Eastern Redcedar
Arbor Day Foundation Tree Nursery COVID-19 Update: Now Shipping All Trees and Shrubs

Eastern Redcedar Juniperus virginiana

  • Eastern Redcedar - Juniperus virginiana
  • Eastern Redcedar - Juniperus virginiana
  • Eastern Redcedar - Juniperus virginiana
  • Eastern Redcedar - Juniperus virginiana

Average Shipping Height: 1' - 1'6"
Item #2590
Select Option
  • Potted
    1 gallon container
    Member Price $32.99
    Reg. Price $55.50
  • Bare Root
    1' - 1'6"
    Member Price $7.99
    Reg. Price $10.99
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Cannot ship to AZ, CA, HI
(Potted trees cannot ship to California.)
Guaranteed Healthy Delivery


The Eastern Redcedar grows in zones 2-9.
The eastern redcedar tree is a common sight throughout most of the plains states and eastern United States on road cuts, in fence rows, and scattered across abandoned fields — especially where limestone soils are present. Thanks to its tolerance of heat, salt, a wide range of soils and other adverse conditions, this evergreen can be put to good use on the farm in windbreaks and in city landscapes for hedges, screens, clumps, or even as specimen trees.

  • Develops deep roots
  • Works well for windbreaks and screens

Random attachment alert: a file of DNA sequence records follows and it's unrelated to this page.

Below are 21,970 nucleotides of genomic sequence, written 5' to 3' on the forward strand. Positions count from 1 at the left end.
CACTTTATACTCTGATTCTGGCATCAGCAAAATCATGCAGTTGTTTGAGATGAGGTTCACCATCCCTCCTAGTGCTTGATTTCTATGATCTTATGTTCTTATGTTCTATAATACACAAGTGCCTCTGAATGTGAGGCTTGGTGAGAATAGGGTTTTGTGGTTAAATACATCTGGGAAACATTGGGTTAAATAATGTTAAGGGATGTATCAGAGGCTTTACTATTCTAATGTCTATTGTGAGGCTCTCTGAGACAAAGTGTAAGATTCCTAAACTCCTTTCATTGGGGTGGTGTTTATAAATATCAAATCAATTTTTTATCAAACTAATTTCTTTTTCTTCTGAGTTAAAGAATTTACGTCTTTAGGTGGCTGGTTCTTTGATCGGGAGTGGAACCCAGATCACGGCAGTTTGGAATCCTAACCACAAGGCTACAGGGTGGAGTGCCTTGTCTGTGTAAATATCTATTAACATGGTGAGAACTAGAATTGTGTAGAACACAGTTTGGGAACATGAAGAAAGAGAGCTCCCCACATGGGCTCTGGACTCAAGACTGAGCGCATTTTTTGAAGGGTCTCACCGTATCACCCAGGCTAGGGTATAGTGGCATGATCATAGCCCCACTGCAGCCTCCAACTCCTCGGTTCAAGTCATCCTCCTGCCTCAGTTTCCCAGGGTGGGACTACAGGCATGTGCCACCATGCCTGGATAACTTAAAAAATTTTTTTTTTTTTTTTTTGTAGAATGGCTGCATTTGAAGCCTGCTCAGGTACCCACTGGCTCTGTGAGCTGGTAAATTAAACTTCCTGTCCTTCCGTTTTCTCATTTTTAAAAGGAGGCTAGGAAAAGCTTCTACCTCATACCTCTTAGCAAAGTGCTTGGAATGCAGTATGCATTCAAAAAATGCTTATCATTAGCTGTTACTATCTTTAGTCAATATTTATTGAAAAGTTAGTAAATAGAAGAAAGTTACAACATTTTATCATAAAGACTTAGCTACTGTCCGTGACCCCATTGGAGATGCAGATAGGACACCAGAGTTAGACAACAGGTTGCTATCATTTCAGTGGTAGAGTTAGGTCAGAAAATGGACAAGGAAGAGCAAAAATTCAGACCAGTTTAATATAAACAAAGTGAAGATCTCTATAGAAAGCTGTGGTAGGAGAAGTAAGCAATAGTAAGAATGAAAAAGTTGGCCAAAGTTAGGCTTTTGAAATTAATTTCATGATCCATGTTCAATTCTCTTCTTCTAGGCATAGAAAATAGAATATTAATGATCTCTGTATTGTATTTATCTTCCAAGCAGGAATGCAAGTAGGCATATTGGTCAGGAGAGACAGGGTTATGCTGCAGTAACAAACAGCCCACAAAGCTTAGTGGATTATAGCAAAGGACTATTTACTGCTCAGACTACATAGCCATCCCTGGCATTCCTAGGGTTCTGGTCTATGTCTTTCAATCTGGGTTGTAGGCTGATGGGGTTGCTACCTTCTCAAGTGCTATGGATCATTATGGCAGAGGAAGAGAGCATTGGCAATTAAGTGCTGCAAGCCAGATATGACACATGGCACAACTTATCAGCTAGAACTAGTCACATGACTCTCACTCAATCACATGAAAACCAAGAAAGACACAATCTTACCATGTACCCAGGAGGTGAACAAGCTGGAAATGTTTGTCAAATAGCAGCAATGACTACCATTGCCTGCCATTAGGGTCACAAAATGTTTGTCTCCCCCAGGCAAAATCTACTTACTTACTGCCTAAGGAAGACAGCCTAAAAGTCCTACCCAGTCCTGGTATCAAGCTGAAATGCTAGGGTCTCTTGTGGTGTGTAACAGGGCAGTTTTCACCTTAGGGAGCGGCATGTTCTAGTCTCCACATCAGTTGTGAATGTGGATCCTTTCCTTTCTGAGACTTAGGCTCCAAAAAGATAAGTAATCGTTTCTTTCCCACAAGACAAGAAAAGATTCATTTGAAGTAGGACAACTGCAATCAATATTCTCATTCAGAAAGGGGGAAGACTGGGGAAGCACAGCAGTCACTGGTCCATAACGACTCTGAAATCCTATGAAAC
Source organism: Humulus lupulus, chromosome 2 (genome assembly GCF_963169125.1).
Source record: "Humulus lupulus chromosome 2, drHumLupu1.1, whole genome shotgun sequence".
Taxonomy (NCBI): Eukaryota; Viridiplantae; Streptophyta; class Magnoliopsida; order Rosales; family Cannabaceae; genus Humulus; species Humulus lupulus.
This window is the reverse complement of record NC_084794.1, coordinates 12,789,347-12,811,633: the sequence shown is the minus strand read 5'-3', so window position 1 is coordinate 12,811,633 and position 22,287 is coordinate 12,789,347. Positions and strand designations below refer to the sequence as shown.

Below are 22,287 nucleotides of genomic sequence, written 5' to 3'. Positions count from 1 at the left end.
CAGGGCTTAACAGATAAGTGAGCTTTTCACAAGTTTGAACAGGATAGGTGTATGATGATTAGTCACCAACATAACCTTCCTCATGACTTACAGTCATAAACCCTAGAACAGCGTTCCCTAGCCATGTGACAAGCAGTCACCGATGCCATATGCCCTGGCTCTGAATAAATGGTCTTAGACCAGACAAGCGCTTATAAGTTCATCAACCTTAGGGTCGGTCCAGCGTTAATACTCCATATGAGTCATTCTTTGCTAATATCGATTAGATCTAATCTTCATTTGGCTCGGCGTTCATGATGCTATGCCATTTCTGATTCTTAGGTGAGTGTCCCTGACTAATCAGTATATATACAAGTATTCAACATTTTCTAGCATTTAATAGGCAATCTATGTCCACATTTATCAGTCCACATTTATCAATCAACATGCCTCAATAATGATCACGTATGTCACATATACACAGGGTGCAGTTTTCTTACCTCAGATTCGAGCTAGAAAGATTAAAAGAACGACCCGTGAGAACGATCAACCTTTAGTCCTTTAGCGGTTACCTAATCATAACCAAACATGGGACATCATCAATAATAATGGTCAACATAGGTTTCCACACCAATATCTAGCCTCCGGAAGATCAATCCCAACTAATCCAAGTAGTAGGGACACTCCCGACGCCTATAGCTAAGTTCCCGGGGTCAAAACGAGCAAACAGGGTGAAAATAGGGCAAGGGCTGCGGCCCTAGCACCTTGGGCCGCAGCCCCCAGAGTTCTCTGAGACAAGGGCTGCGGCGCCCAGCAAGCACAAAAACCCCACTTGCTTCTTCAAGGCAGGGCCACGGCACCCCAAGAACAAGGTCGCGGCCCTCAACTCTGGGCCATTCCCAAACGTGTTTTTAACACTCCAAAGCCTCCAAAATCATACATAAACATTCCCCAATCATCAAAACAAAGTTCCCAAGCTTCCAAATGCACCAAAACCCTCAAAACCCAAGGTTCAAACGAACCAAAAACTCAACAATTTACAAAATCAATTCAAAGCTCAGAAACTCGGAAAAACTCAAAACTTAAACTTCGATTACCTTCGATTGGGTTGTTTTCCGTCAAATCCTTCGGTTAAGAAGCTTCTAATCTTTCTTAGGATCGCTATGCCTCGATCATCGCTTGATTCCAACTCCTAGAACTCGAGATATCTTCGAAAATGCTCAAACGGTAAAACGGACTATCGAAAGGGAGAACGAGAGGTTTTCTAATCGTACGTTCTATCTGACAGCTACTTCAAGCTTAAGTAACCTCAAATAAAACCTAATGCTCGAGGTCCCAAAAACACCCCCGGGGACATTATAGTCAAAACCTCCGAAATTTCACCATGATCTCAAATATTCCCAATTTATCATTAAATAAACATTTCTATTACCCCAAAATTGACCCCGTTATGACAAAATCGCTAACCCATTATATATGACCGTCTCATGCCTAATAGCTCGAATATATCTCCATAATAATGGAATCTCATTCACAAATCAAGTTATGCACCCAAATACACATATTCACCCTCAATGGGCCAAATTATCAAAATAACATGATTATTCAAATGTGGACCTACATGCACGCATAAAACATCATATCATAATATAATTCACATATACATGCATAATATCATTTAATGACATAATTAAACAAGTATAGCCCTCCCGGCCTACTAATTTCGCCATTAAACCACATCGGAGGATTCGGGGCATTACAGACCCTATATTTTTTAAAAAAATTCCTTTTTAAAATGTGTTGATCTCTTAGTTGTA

• Attracts birds with its berries
  • Tolerates heat, wind, and salt
  • Will be delivered at a height of 6"–1' for bare-root or 1-gallon pot

Your Tree’s Personality

Mature Height


Mature Spread


Growth Rate




Sun Preference

Full Sun,

Soil Preference

Acidic, Alkaline, Clay, Drought-tolerant, Loamy, Moist, Rich, Sandy, Well-drained,

Wildlife Value

Eastern redcedar twigs and foliage are eaten by browsers while the fruit is eaten most extensively by cedar waxwings. Evergreen foliage provides nesting and roosting cover for sparrows, robins, mockingbirds, juncos and warblers.


The eastern redcedar is an ancient tree, dating to aboriginal America, where fossil evidence indicates it covered large portions of the continent. Early explorers took note of the tree. Arthur Barlowe and Phillip Amadus were quoted as saying the trees were "the tallest and reddest cedars in the world" when they arrived at Roanoke Island in 1564. Colonial craftsmen lost no time in using the wood from the eastern redcedar for furniture and fences, as it had superior weathering capability and was easy to work with. The wood was a staple of the pencil industry for over a century until supplies became exhausted and the industry switched to more plentiful western cedars.

Planting Instructions


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